Business and Industry in Dundee



The only city further north in the UK and larger than Dundee is Aberdeen. Dundee itself is the fourth largest city in Scotland and its working population is employed in a variety of occupations within some 4000 companies in and around the city.  However, the single largest employer in the city is the city council, which employs some 10% of all the city’s workers. It was said at one time that Dundee was the city of - The Three J’s. This alluded to the three main industries in the city being Jute, Jam and Journalism. Like most cities in the UK, its traditional manufacturing jobs are disappearing. However, the city has been very proactive and successful in attracting new and modern technologies to provide alternative employment opportunities for its citizens.

Jute is a naturally occurring fibre that can be used similarly to cotton. At one time Dundee was known as Juteopolis, such was its fame for the processing of jute and manufacture of textiles and sail cloth from it. In the mid 19th century some 50,000 people were working in the jute industry in Dundee. However, from the 1920s onwards cheaper jute products from India signalled the end of the boom time in Dundee to the extent that today there is no jute manufacturing in the city at all. Dundee is recognised as the place where marmalade originates from and subsequently became a city famous for its preserves or jams. Apparently, in 1797 one Janet Keiller came across some Seville oranges in the port market that were about to ‘go off’ and devised a recipe to preserve them. (However, recipes for preserving oranges are known to pre-date this by at least 300 years.) Her son, James, went on to establish the world famous Keiller’s preserves company, which now has its main manufacturing base in England. The journalism, or at least writing, is the only one of the three ‘Js’ that still prospers to any degree in the city. The publisher D C Thomson, established in 1905, employs some 2000 people in the city. It is the company behind such well known titles as The Beano, The Dandy, The Sunday Post, People’s Friend and Shout amongst many others. Being the home of the ‘Bash Street Kids’ and ‘Dennis the Menace’ the city is, perhaps unfairly, also known as Comic Town. The publishing house is in the Courier Building at Albert Square, off Milnbank Road, in the city centre.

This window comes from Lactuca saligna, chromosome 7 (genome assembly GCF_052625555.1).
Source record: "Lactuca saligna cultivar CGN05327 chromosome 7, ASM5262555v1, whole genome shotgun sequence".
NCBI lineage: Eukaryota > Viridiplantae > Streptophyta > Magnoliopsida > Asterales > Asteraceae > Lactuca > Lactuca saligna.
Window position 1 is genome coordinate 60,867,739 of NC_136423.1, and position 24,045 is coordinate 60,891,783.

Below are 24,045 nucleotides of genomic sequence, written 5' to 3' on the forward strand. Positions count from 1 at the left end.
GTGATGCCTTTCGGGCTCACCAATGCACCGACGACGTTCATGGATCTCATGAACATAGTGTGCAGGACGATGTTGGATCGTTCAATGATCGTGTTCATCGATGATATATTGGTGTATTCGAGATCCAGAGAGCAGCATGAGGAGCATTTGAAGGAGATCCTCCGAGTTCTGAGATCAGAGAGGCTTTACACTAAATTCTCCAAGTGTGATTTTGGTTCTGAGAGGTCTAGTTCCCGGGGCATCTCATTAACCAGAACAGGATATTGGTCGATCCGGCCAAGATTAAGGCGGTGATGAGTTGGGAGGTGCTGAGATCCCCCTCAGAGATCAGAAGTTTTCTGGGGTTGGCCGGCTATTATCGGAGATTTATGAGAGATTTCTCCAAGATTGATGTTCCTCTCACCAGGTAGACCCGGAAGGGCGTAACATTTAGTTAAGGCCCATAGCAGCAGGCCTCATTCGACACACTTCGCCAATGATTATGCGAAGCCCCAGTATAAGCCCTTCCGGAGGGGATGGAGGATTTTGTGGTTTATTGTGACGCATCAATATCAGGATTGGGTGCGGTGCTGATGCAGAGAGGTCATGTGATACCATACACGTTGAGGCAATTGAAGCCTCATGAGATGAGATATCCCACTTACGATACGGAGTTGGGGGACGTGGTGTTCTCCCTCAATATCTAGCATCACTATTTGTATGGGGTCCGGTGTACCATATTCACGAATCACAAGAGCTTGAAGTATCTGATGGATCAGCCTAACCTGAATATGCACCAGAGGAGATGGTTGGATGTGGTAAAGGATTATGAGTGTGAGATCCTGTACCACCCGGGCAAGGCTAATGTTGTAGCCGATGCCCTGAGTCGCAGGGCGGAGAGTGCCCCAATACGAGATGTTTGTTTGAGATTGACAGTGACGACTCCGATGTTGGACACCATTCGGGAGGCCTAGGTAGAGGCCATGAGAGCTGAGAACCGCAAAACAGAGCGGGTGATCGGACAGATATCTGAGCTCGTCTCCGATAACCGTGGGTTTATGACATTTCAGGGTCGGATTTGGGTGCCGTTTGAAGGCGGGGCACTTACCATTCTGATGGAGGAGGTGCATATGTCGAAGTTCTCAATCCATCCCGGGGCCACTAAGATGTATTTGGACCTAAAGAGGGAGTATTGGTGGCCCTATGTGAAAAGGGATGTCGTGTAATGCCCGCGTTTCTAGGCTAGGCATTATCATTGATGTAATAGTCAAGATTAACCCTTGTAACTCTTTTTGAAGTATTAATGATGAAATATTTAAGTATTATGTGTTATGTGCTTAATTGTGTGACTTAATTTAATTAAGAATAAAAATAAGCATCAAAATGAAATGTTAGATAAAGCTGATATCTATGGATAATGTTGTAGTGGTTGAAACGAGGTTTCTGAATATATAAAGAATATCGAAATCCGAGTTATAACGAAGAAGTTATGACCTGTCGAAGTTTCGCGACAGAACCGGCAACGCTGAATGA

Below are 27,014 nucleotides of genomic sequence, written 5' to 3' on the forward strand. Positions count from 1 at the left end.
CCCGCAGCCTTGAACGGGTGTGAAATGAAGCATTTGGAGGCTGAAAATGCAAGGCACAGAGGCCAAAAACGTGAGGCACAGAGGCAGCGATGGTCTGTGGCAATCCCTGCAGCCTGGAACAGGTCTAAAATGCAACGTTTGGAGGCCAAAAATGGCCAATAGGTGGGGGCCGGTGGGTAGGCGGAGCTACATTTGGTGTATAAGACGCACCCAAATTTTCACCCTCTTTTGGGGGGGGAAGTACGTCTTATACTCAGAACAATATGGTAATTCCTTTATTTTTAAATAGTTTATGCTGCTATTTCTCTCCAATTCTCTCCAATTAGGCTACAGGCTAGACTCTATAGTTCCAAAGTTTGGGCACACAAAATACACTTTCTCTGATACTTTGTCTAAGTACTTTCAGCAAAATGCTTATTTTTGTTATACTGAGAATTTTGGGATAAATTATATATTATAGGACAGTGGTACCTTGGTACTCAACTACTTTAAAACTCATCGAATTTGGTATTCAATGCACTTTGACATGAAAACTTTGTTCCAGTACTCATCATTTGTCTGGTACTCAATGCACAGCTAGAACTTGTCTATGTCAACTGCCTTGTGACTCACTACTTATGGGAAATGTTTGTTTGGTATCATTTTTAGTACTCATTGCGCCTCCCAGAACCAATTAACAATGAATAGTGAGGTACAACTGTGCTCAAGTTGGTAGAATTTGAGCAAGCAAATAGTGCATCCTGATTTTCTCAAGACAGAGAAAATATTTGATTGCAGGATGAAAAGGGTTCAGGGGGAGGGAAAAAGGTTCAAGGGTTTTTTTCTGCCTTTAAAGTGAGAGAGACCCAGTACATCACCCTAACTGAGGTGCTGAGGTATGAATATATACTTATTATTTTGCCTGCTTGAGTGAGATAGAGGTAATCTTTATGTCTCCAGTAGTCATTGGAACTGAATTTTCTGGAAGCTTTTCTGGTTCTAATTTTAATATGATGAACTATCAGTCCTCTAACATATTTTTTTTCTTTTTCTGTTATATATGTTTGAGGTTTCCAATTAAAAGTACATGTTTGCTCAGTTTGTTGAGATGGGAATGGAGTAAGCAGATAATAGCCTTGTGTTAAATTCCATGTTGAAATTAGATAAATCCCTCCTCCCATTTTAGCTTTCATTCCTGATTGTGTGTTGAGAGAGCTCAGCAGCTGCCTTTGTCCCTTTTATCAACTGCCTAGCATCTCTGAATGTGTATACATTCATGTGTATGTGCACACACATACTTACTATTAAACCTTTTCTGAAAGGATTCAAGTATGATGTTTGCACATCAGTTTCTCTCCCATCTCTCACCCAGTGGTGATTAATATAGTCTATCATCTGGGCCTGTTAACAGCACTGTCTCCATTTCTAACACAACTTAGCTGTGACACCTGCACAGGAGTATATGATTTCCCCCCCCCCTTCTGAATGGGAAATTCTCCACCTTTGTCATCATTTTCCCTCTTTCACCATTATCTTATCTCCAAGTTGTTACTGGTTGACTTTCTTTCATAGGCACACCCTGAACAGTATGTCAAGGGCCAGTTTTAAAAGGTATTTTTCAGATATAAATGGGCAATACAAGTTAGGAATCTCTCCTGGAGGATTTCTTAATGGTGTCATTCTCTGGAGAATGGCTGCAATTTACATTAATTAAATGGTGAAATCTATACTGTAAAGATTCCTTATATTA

There is a very strong chance that anyone reading this article will have used a product manufactured by NCR, in Dundee, quite recently. NCR - National Cash Registers - apart from manufacturing cash registers for shops and stores, also make most of the ATMs, Automatic Telling Machines - or as they are commonly known ‘holes in the wall’, from which we obtain our money from banks and building societies. The company is also involved in the manufacture of other finance processing machines like ‘cheque’ readers and customer recognition instruments. NCR is a global company with an annual turnover of some $7 billions. Unfortunately, in 2007 NCR announced they are to relocate their ATM manufacturing process to Hungary in the near future. However, their Research and Development Centre, opened in 2001, will remain an important part of their operations in Dundee.

Employing some 800 people the French owned company Michelin has a tyre manufacturing plant at Dundee, which uses ‘clean’ electricity from wind turbines. Working with the energy provider ‘Eotricity’, the company gathers and uses some 8 million KwH of electricity a year from the two wind turbines it has on site, which is about one third of the total energy needs for the plant. Michelin is the only tyre manufacturing company in Scotland and produces some 6.5 million tyres a year in the city.

Whilst tourism is an important industry to the city and the surrounding area it couldn’t, on its own, justify or support the £500 million currently being spent on capital projects in Dundee. This investment is mainly fuelled by some new and key economic sectors that are currently growing in the city. These include digital media, biotechnology and telecommunications. Dundee has been very successful in attracting digital media companies to it. At present some 1500 people are employed in the city in such companies, which have a combined annual turn-over in excess of £100 million. Included in these companies is Realtime Worlds who produce the ‘Crackdown’ game for the X-Box 360. Another digital media company in Dundee is, Rockstar North who have produced games such well known games as Lemmings and Grand Theft Auto. A new, £20 million, digital media park is being constructed in Dundee that is expected to attract another 1000 jobs in the industry to the city. Partly in association with its universities the city has one of the largest research communities in Europe with, for example, over 2500 people employed in life sciences research and development.

Sad to say but - most Dundee cakes are not made in Dundee!

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